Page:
There are lot’s of murmurings on the Internet right now about what’s going on with G2A. I’m going to try to make some sense of it, then tell you what I think. Many uses of the words “claim” and “allegedly” follow.
First, let’s talk about what G2A is for those who might not know. G2A.com is an online marketplace where people can sell unredeemed digital game keys for Steam, Xbox, Playstation, etc. These can come from anywhere, as long as they’re unused. Think an eBay or Craigslist but for digital games. Just in case your key that you buy doesn’t work, G2A also offers a paid protection program.
tinyBuild, an up and coming games publisher, issued a press release on June 20th, 2016, titled, “G2A sold $450k worth of our game keys”. In the release, the CEO of tinyBuild, Alex Nichiporchik, lays out how his company has lost a significant amount of profit due to shady sales on G2A. Essentially, people have used stolen credit cards to purchase game keys for Speedrunners, Punch Club, and Party Hard, then proceed to chargeback the purchases. tinyBuild cannot dispute the chargeback since the credit cards were stolen, and the alleged offenders still have possession of the game keys. They then turn around and resell these keys, allegedly on the G2A platform. tinyBuild reached out to G2A, and G2A allegedly has claimed that it’s the storefronts that tinyBuild are partnered with that are scamming them. Also allegedly, G2A is refusing to work with tinyBuild on this matter unless they revoke all of these keys and join their partnership program, undercutting these storefronts (including Steam) to compete with these people who allegedly stole the keys and are reselling them.
24 hours later, G2A issued a response. They claim that tinyBuild’s press release is greatly exaggerated, and they simply wanted to work with them to resolve the issue, but needed the list of game keys that were stolen. G2A claims that “many unjustified demands were made by tinyBuild regarding the removal of G2A marketplace merchant stock from the marketplace and compensation for their estimated value of products.” They also state that they freely gave all requested data to tinyBuild, and had removed 200 auctions on G2A.com that violated their TOS. However, they say that the $450k claim is greatly inflated, and that tinyBuild should give G2A the list of suspicious keys within three days so they can investigate.
24 hours after that, tinyBuild respond to the response (see updates at the bottom of aforementioned press release). They claim that G2A are simply trying to discredit them now that they’ve brought this problem into the limelight. They cite numerous examples of the not insignificant amount of times G2A have been in the news because of developers losing money to these third-party resellers. And they allegedly were never told that action was taken against some of these stolen key resellers. tinyBuild refuses to give G2A keys to “verify” (quotes theirs), since “Everybody knows their reputation, so why would anyone even consider giving them a list of keys to ‘verify’? I believe they’d just resell those keys and make more money off of it.” tinyBuild then lists some solutions to the problem instead of just naming the symptoms:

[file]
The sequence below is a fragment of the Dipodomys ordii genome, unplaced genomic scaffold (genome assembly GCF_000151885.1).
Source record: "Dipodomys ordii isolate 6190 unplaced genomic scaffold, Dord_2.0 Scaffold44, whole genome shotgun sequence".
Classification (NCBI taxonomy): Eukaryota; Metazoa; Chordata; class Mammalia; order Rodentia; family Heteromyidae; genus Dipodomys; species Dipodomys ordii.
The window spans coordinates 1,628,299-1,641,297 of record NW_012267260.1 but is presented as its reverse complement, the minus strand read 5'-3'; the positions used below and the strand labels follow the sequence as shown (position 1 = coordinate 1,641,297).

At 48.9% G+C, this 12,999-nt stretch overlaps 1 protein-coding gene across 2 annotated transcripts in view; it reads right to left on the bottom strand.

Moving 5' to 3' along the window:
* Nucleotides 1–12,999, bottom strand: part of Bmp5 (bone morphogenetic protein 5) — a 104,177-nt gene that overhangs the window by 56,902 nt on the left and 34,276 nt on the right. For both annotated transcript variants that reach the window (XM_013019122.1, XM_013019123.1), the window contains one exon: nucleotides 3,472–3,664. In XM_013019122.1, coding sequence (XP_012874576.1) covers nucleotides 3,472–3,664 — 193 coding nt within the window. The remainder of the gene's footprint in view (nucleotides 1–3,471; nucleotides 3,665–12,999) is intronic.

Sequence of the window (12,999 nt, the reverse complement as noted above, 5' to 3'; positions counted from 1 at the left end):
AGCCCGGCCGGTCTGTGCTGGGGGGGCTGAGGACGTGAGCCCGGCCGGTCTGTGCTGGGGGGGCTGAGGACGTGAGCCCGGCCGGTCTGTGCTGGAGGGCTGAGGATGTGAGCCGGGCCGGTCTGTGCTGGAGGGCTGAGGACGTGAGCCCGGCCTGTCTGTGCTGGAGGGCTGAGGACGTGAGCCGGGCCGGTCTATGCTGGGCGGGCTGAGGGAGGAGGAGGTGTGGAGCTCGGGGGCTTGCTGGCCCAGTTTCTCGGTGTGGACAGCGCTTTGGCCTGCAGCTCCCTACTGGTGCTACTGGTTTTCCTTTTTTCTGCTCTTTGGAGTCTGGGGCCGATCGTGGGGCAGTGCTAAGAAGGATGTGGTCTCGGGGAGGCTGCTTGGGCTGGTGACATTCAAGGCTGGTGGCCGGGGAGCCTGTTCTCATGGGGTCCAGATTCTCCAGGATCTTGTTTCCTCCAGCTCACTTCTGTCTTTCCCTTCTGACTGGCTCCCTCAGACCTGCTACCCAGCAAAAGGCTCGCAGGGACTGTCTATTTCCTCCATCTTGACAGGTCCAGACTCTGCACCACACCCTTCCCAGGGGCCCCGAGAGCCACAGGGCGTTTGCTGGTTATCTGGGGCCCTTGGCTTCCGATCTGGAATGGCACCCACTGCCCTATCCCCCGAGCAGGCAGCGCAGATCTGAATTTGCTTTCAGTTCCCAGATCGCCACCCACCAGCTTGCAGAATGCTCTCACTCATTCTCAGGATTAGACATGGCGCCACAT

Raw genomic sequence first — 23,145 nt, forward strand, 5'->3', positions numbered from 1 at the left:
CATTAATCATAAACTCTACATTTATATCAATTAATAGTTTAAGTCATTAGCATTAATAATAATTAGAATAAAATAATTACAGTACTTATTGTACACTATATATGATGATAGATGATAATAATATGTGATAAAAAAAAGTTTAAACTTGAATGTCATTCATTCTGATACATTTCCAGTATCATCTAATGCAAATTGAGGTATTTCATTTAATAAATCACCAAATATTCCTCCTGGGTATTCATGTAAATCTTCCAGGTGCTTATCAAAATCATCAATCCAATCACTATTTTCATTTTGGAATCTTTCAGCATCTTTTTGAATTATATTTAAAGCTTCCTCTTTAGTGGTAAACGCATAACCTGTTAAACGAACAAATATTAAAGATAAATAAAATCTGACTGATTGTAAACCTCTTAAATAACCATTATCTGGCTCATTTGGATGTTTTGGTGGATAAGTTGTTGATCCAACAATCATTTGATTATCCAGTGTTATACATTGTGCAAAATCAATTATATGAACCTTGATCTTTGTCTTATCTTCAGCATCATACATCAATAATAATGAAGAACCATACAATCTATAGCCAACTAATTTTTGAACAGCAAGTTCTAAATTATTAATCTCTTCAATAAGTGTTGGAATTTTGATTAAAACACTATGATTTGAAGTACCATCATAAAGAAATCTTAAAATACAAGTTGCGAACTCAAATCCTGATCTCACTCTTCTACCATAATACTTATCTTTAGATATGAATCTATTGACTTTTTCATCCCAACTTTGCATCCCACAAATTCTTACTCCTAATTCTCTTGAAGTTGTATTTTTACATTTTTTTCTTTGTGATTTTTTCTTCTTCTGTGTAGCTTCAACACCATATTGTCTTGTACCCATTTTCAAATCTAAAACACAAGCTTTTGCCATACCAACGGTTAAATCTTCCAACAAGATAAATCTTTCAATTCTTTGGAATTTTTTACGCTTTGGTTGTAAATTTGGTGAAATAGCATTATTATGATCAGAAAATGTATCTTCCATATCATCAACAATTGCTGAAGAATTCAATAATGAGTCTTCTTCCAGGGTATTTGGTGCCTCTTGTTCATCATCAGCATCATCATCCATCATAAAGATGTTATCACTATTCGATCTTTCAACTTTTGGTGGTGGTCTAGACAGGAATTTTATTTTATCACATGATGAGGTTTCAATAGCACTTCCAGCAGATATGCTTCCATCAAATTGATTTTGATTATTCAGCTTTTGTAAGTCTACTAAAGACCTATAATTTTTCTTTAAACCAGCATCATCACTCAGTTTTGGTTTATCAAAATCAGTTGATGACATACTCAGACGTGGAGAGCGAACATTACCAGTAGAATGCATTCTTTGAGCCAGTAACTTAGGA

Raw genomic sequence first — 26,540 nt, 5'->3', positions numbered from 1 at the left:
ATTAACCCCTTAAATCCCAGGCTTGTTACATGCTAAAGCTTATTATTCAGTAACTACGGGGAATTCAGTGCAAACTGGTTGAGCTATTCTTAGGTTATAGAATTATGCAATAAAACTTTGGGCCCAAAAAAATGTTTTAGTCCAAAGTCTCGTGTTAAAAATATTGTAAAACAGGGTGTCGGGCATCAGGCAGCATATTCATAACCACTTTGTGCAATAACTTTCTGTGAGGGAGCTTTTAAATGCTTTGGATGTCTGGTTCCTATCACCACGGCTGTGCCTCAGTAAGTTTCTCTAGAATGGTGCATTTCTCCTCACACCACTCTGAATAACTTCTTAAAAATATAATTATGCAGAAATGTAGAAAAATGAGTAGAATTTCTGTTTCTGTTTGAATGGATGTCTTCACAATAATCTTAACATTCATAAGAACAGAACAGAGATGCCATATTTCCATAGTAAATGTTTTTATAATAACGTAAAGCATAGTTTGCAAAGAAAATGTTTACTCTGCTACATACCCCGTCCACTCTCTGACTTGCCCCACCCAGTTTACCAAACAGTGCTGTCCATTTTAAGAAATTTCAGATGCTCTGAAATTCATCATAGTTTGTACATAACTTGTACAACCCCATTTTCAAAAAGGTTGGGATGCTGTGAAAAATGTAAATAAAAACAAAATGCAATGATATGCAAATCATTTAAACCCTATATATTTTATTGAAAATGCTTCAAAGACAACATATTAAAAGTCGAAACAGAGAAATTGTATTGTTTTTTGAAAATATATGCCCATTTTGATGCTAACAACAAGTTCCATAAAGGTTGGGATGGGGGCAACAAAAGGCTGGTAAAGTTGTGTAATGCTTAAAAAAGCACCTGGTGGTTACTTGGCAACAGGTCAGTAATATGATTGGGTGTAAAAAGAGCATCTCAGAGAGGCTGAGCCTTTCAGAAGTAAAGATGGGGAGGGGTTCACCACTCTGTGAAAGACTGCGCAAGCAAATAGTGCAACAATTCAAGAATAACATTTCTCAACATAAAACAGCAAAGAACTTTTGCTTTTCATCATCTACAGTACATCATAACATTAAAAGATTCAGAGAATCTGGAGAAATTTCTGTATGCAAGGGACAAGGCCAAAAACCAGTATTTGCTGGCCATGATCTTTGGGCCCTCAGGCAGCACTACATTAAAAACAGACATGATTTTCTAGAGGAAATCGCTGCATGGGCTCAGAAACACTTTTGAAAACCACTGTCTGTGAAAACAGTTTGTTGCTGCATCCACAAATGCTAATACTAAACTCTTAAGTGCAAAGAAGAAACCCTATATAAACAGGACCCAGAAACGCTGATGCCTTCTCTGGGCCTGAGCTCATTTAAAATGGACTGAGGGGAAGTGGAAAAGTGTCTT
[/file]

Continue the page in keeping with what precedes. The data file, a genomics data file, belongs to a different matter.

- Allow publishers to set a minimum price for the distributed products.
- Set a minimum cut for all 3rd party sales of said keys (these would come out of merchants’ cut)
- Actually verify your merchants. I just made an account and within an hour was able to sell a ton of keys, no verification whatsoever. If Ebay allowed you to sell merchandise without verifying sellers’ credentials (they ask you for IDs, statements confirming addresses, tie it to your bank account, etc), they’d probably be under similar fire right now as they’d be facilitating the stolen goods trade.
tinyBuild then returns the three-day ultimatum to G2A, saying they have three days to come up with a solution that benefits devs and publishers to use the marketplace.
That’s the situation as it stands right now. Personally, I’m not entirely sure who’s in the right or wrong in this case, as we don’t have all the evidence pointing either way and most of the argument on both sides is hearsay. However, I’m also not entirely sure why people use third-party key sellers in the first place. There is always that risk that the keys are stolen, and it’s been proven many times that those types of transactions happen all the time on these “legitimate marketplaces”. You often see that phrase used a few too many times whenever these websites are referring to themselves. If you want to save money on a game purchase, then just wait. Patience is rewarded fantastically for a video game consumer, especially on Steam. If you really want to not give money to the developers, then just pirate the game outright. It’s much better than letting people profit off of the same piracy.